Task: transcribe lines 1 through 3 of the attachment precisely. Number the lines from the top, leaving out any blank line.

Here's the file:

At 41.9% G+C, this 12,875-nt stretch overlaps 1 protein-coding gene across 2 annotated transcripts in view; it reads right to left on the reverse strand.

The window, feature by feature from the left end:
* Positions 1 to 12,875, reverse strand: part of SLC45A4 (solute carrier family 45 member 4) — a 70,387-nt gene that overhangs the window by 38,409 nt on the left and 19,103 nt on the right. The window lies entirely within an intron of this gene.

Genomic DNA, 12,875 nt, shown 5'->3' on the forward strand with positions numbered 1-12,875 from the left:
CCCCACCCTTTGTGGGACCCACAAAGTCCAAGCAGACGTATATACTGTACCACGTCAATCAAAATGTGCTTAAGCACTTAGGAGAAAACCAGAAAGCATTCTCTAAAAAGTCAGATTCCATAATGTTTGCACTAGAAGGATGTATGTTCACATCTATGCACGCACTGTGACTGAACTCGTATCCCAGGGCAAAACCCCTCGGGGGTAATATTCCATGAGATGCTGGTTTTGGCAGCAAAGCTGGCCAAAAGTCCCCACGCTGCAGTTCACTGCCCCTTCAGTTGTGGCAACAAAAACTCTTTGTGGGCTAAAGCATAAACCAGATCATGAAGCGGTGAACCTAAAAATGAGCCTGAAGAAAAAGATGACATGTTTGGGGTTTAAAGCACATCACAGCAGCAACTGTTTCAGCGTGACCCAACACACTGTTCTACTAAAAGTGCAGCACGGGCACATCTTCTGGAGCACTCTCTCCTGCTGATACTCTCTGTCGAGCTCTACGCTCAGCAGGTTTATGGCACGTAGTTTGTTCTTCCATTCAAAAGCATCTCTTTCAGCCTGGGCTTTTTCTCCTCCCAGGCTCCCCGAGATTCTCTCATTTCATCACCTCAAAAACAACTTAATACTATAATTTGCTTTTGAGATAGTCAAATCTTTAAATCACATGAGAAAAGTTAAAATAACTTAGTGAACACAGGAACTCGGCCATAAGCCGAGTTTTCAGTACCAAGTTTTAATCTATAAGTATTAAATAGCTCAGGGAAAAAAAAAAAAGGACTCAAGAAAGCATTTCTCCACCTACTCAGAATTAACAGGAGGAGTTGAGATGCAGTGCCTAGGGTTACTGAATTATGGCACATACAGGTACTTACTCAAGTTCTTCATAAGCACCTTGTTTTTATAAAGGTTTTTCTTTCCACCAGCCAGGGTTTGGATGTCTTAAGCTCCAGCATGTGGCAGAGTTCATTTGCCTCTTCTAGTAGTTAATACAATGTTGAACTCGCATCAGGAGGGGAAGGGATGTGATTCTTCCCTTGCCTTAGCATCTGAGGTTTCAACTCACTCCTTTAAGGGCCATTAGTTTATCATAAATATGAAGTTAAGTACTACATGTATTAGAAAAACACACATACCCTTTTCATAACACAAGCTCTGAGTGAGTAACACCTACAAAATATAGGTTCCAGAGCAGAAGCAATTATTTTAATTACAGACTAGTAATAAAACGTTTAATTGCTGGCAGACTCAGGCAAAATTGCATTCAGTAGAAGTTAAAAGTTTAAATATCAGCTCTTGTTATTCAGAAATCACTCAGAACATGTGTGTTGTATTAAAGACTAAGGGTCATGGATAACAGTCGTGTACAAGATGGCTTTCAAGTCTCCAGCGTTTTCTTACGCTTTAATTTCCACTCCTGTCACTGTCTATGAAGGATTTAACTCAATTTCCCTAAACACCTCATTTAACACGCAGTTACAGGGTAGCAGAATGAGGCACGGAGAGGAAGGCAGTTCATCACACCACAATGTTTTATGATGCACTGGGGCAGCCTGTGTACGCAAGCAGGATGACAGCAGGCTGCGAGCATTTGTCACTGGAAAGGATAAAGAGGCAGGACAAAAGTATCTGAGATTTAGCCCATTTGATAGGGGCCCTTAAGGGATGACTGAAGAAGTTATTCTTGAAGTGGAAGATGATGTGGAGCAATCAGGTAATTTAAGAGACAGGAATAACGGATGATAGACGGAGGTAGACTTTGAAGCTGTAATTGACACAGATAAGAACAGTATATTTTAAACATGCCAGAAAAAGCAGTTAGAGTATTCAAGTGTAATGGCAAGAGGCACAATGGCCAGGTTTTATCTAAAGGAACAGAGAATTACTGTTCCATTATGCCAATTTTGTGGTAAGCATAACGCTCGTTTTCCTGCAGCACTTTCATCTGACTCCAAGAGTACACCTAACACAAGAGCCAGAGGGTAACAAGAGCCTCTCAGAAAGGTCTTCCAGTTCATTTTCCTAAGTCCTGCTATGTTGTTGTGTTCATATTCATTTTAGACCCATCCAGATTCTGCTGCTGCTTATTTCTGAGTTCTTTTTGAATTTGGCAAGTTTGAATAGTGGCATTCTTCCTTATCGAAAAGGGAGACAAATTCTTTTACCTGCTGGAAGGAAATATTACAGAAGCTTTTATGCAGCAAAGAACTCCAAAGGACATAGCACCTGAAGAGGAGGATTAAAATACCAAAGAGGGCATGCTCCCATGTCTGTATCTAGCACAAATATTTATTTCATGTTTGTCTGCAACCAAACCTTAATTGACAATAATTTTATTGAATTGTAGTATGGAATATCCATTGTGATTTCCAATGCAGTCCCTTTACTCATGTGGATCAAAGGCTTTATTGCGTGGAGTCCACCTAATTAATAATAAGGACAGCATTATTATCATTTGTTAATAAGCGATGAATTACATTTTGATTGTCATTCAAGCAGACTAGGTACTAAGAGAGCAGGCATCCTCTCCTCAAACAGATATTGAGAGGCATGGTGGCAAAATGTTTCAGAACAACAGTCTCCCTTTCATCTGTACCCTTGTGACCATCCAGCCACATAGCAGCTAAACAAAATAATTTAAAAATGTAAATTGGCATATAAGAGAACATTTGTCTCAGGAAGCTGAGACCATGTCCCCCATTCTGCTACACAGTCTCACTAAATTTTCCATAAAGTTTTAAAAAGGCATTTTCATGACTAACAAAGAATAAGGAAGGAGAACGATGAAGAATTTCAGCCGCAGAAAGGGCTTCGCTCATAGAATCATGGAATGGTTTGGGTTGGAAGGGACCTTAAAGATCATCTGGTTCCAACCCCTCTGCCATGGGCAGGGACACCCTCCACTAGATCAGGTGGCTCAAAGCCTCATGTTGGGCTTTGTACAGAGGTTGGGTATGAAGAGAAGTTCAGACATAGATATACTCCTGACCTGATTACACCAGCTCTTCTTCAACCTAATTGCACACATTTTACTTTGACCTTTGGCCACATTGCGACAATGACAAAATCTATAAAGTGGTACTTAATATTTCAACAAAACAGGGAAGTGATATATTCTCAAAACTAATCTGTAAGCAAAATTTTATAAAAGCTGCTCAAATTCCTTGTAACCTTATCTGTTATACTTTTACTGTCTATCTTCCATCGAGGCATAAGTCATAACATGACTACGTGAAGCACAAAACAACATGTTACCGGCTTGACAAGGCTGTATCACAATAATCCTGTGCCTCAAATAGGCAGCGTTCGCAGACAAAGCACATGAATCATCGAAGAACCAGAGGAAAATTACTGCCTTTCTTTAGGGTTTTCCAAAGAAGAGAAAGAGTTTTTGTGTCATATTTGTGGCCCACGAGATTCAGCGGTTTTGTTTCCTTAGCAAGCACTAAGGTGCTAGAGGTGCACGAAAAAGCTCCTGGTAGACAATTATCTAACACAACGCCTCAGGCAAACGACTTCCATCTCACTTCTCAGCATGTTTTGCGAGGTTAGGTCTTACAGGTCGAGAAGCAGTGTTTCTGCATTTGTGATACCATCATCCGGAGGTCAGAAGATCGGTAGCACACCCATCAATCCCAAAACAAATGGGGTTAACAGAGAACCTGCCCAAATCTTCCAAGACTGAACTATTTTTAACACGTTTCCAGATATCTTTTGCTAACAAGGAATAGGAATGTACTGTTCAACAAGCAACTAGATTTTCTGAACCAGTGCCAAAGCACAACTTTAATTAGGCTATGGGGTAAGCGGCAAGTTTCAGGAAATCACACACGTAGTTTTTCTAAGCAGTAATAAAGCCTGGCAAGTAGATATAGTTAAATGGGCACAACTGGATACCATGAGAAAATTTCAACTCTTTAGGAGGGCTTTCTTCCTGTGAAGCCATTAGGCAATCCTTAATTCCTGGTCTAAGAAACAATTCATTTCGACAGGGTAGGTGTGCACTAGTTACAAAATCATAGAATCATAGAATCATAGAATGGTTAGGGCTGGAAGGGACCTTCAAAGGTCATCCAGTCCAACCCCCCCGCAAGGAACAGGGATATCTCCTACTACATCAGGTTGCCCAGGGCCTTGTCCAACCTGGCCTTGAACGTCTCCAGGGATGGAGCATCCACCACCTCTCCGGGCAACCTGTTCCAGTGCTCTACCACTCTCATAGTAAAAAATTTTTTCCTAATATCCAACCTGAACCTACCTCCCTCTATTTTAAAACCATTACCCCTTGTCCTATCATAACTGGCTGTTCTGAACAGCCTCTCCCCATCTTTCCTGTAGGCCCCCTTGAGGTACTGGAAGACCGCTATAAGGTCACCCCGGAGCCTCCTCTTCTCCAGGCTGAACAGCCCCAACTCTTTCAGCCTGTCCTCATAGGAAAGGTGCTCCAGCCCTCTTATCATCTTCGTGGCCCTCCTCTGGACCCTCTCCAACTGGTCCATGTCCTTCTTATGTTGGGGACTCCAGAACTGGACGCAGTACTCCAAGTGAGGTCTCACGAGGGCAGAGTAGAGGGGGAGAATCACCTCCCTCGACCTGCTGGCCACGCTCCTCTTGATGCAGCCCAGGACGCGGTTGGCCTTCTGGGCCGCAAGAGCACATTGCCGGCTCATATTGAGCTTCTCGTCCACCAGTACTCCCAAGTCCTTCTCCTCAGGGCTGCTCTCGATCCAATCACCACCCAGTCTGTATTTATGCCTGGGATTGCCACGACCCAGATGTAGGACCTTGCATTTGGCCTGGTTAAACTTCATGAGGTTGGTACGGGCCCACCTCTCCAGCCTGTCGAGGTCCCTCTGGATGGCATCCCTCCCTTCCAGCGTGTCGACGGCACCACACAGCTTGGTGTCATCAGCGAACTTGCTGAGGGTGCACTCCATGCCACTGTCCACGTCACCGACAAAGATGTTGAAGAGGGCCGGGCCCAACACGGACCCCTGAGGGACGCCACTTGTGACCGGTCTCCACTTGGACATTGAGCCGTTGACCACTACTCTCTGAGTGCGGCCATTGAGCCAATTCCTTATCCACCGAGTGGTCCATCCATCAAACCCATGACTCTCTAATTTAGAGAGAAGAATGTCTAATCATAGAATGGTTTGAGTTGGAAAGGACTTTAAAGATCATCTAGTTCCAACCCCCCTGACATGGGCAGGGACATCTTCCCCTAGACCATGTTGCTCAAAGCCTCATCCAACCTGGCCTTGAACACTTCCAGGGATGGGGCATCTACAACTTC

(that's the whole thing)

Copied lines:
At 41.9% G+C, this 12,875-nt stretch overlaps 1 protein-coding gene across 2 annotated transcripts in view; it reads right to left on the reverse strand.

The window, feature by feature from the left end:
* Positions 1 to 12,875, reverse strand: part of SLC45A4 (solute carrier family 45 member 4) — a 70,387-nt gene that overhangs the window by 38,409 nt on the left and 19,103 nt on the right. The window lies entirely within an intron of this gene.